Dakota Gardener: Great seeds lead to great gardens

Tom Kalb
NDSU Extension
Tom Kalb, NDSU Extension horticulturist

Do you want to grow a great garden this year?

You need to start with great seeds. Great seeds can lead to big yields, early harvests and delicious vegetables.

How do you find the best seeds for North Dakota?

There are a few key traits to look for.

Look for a variety that ripens early. This is especially important this year because we are off to a late start.

The description of the variety should say it produces high yields. We want a big harvest.

Look for varieties that resist diseases. Nobody enjoys spraying fungicides in the garden. I recommend you sow modern varieties because they resist many diseases.

This bring us to the issue of heirlooms. Be cautious about growing heirlooms. In general, heirlooms are less productive and much more susceptible to diseases.

The last and most important trait to look for is to find a variety that has been proven to grow well in North Dakota.

Since 2008, North Dakota State University Extension has worked with hundreds of families to identify the best varieties for our state. Our recommendations are posted on the website of the North Dakota Home Garden Variety Trials at

This year alone, a team of over 280 gardeners have received seeds of promising varieties they will test in their gardens this summer. You can join our team, too. Everyone is welcome.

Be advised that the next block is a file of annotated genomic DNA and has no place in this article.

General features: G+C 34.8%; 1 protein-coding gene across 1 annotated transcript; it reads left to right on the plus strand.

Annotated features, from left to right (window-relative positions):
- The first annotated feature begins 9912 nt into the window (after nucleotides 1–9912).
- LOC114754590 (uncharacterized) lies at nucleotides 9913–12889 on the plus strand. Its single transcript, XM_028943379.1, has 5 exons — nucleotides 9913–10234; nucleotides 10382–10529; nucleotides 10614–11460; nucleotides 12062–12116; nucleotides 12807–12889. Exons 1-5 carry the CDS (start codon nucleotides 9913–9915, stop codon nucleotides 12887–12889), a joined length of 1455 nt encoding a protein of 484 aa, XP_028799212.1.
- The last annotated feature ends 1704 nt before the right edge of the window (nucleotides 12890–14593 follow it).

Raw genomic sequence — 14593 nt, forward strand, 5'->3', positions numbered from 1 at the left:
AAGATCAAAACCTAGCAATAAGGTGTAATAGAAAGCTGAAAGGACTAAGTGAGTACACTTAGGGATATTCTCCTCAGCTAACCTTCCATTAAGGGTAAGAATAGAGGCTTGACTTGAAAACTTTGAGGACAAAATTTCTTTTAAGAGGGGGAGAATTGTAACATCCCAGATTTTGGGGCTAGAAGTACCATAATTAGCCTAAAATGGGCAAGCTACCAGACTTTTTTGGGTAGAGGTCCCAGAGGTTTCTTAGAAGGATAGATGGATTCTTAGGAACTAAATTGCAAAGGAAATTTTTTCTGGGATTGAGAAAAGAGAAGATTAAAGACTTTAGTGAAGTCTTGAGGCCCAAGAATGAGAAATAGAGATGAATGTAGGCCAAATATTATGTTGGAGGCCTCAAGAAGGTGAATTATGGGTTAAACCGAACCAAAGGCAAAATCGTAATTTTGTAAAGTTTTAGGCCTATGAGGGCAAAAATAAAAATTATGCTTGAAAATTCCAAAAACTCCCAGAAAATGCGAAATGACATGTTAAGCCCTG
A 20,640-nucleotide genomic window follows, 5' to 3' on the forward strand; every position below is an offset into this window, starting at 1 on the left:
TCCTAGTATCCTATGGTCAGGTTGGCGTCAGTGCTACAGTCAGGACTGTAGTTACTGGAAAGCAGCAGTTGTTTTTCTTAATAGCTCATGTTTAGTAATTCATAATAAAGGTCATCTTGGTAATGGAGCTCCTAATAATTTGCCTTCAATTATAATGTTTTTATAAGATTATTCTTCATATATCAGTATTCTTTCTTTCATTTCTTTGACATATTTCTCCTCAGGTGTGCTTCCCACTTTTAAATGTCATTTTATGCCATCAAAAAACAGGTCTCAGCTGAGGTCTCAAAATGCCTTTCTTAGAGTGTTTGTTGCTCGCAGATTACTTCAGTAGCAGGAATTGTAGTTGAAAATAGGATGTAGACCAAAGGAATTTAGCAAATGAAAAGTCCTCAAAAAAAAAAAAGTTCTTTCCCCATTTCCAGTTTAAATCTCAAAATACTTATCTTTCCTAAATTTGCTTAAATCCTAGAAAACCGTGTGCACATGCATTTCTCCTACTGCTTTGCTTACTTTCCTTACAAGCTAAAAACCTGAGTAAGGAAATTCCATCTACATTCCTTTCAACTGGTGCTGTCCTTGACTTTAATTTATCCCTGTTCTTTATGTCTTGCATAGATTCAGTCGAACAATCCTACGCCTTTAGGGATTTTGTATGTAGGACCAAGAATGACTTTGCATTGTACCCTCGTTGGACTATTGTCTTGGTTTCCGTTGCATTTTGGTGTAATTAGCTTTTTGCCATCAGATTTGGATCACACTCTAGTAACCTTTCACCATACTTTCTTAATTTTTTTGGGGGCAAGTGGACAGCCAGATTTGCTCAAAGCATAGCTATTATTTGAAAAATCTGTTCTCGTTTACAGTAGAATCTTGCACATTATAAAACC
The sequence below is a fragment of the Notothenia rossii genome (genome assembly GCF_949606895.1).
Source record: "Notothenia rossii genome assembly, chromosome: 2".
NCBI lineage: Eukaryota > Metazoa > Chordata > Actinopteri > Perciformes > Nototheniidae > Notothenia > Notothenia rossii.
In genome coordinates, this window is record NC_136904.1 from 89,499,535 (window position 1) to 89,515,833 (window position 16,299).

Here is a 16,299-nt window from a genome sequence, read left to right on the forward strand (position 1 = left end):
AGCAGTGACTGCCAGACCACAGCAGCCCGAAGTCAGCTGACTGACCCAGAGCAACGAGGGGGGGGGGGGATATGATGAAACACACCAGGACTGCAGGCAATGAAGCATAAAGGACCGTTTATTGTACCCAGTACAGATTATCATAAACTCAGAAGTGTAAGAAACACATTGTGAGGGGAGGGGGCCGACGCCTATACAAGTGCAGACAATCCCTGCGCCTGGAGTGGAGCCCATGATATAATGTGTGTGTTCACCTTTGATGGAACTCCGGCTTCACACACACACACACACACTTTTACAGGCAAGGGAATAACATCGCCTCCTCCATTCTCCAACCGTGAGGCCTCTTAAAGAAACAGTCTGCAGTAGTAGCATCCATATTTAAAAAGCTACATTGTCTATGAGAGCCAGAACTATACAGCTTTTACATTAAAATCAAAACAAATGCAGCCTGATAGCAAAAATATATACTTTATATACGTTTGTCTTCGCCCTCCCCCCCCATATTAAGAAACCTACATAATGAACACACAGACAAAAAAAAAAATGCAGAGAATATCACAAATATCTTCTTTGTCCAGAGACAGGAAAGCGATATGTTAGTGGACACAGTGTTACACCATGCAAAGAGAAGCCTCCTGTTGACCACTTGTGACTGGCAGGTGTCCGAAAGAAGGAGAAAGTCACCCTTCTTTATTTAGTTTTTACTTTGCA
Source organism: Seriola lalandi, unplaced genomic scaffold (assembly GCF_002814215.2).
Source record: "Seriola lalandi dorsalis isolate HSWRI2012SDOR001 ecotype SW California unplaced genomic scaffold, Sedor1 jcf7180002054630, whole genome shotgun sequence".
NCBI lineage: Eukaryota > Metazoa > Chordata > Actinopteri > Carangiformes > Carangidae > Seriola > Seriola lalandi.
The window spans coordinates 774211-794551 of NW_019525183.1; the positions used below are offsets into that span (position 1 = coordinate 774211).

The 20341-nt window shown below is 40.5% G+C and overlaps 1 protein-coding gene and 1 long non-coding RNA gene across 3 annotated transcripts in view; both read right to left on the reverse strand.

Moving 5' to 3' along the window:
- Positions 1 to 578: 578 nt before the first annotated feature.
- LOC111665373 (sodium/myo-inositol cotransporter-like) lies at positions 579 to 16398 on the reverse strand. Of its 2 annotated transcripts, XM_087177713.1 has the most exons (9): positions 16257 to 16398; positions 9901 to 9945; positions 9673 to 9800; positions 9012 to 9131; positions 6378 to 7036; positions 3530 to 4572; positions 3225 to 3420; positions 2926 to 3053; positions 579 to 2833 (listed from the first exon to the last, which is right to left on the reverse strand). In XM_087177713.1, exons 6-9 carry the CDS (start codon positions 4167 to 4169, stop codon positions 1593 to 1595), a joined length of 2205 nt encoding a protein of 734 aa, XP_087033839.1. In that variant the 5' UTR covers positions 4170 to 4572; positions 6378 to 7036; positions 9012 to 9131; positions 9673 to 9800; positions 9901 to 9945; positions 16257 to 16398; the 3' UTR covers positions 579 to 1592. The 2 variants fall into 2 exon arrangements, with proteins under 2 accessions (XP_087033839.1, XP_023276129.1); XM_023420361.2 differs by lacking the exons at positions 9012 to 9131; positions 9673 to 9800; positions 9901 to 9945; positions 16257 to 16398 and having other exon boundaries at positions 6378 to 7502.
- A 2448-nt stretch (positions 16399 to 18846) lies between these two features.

Over 40 different vegetable and flower trials are available to participate in.

Our most popular trial this year is a comparison of snap peas. The best snap pea variety in our trials has always been Sugar Ann. It is productive, ripens early, tastes sweet and crunchy, and does not require a trellis.

This year we are comparing Sugar Ann to Snak Hero, a new award-winning variety that is reported to be very sweet. The pods of Snak Hero look like beans but have the taste and texture of peas. Is Snak Hero any good? We don’t know today, but we will find out after 100 families in North Dakota test it this summer.

We are testing melons developed in North Dakota, lettuce that can produce all summer long, premium quality beans, colorful carrots, squash with superior flavor, cucumbers that produce fruits without bees, pumpkins of all sizes and colors, and lots of flowers, too.

Each trial is a comparison of two varieties. For example, if you want to grow the snap pea trial, you will receive a packet of Sugar Ann and Snak Hero. You grow them side-by-side in your garden.

There is no complicated data to collect. You’ll receive a score sheet along with your seeds. Check off which variety germinated better, was healthier, ripened first, produced more and tasted better. Lastly, tell us which variety you recommend for gardeners in North Dakota. It’s that simple.

Gardeners in our program report they are introduced to new varieties, produce higher yields and enjoy healthier diets.

It’s a fun project for kids, too. About 300 youth participate every year. Parents say their kids spend more time outdoors, develop skills in science and eat more vegetables while doing these simple experiments.

Seed supplies are limited. To look over our catalog and order your seeds, go to the North Dakota Home Garden Variety Trials website listed above.

For more information about gardening, contact your local NDSU Extension agent. Find the Extension office for your county at